As another observer pointed out, Judge Robart has a history of strange rulings:

Judge Robart, the oddball judge who issued that TRO against the executive order, is the same guy who issued the bizarre college sexual assault ruling that Robbie Soave wrote about earlier at Reason Magazine.

He ruled a falsely-accused male student could not depose or obtain relevant documents from the female student who got him expelled because that would traumatize her (never mind that it was SHE who performed a sex act on him when he was blacked out, meaning that if anyone was guilty of sexual assault it was HER). Reason’s article about it can be found here.

…Robart also bellowed “Black Lives Matter” in open court, as the Daily Caller noted (in a context in which it made little sense).

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8

Iraqi Archbishop on Trump’s Executive Order Regarding Refugees

 

Well this is interesting.  Crux has an interview with Iraqi Archbishop Bashar Warda:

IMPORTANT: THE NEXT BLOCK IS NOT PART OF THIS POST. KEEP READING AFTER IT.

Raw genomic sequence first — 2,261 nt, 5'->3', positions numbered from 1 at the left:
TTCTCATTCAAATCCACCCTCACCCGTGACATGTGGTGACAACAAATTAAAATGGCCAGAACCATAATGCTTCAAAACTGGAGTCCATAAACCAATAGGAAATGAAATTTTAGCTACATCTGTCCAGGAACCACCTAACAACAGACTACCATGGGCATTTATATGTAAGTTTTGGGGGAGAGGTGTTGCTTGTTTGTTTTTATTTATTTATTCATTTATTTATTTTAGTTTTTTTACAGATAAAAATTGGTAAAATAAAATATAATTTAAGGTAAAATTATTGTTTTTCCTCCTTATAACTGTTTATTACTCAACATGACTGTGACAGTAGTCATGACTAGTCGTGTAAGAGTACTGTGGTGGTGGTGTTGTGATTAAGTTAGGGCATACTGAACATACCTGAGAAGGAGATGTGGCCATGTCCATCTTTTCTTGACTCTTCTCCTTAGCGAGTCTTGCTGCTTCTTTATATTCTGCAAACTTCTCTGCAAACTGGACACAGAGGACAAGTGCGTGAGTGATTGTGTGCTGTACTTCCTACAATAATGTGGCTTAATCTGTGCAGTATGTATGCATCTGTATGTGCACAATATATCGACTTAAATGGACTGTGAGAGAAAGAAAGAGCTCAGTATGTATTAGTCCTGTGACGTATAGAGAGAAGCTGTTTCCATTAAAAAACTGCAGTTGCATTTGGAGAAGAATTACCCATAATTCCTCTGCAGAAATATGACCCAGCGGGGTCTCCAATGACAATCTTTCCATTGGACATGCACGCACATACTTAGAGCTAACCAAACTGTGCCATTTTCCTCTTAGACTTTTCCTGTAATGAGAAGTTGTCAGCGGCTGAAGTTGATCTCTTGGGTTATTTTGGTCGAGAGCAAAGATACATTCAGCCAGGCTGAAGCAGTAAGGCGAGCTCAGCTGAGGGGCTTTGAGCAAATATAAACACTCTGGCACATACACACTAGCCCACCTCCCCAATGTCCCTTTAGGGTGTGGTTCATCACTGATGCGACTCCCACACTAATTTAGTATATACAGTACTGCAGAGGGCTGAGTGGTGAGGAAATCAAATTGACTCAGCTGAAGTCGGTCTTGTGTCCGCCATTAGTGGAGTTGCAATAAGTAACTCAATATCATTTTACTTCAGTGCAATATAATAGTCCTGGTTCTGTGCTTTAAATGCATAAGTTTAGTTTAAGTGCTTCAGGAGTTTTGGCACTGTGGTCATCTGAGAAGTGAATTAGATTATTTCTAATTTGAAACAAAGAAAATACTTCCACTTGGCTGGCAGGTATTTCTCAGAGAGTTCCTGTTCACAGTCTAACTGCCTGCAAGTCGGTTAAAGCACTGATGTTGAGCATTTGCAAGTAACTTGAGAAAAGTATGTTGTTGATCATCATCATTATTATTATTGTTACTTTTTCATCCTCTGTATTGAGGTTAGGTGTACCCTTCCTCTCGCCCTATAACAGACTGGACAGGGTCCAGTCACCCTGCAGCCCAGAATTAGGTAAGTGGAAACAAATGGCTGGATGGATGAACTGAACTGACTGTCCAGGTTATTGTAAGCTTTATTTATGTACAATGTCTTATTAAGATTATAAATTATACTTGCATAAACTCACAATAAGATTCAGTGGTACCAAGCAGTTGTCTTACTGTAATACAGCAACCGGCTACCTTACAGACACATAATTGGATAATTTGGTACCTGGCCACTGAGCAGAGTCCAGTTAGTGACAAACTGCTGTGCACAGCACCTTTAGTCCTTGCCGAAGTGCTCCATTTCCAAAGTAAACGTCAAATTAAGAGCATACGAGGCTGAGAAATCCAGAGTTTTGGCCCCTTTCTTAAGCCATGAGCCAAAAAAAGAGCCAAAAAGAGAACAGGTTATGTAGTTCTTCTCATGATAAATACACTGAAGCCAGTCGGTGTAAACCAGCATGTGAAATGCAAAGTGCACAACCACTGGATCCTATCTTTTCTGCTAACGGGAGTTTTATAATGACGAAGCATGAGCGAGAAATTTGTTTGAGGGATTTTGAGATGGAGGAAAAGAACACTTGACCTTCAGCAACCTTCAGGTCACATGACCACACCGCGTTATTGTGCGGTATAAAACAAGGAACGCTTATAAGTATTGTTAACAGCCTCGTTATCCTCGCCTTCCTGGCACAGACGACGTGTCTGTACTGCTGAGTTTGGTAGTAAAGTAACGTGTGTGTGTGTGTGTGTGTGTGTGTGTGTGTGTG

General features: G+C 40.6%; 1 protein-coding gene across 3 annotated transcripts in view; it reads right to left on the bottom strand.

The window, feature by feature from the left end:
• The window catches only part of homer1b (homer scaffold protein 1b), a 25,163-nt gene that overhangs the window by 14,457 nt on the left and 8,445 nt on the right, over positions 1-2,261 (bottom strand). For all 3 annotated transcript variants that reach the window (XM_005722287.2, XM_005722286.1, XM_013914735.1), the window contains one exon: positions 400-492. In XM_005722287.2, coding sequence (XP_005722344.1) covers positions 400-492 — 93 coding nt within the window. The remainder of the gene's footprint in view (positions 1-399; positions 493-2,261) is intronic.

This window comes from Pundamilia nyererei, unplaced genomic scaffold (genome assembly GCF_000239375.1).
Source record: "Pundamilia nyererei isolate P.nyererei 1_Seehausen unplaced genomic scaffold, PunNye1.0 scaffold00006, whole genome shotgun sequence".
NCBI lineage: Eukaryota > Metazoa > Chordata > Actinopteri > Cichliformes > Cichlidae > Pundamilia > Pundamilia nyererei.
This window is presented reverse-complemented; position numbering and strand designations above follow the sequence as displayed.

What do you make of the protests against President Trump’s refugee order?

Everyone, including the administration, seems to agree that this should have been implemented with more clarity. There was much confusion about what the order meant and many people were very upset.

From my perspective in Iraq, I wonder why all of these protesters were not protesting in the streets when ISIS came to kill Christians and Yazidis and other minority groups. They were not protesting when the tens of thousands of displaced Christians my archdiocese has cared for since 2014 received no financial assistance from the U.S. government or the U.N. There were no protests when Syrian Christians were only let in at a rate that was 20 times less than the percentage of their population in Syria.

I do not understand why some Americans are now upset that the many minority communities that faced a horrible genocide will finally get a degree of priority in some manner.

I would also say this, all those who cry out that this is a “Muslim Ban” – especially now that it has been clarified that it is not – should understand clearly that when they do this, they are hurting we Christians specifically and putting us at greater risk.  The executive order has clearly affected Christians and Yazidis and others as well as Muslims.

Here in Iraq we Christians cannot afford to throw out words carelessly as the media in the West can do.  I would ask those in the media who use every issue to stir up division to think about this. For the media these things become an issue of ratings, but for us the danger is real.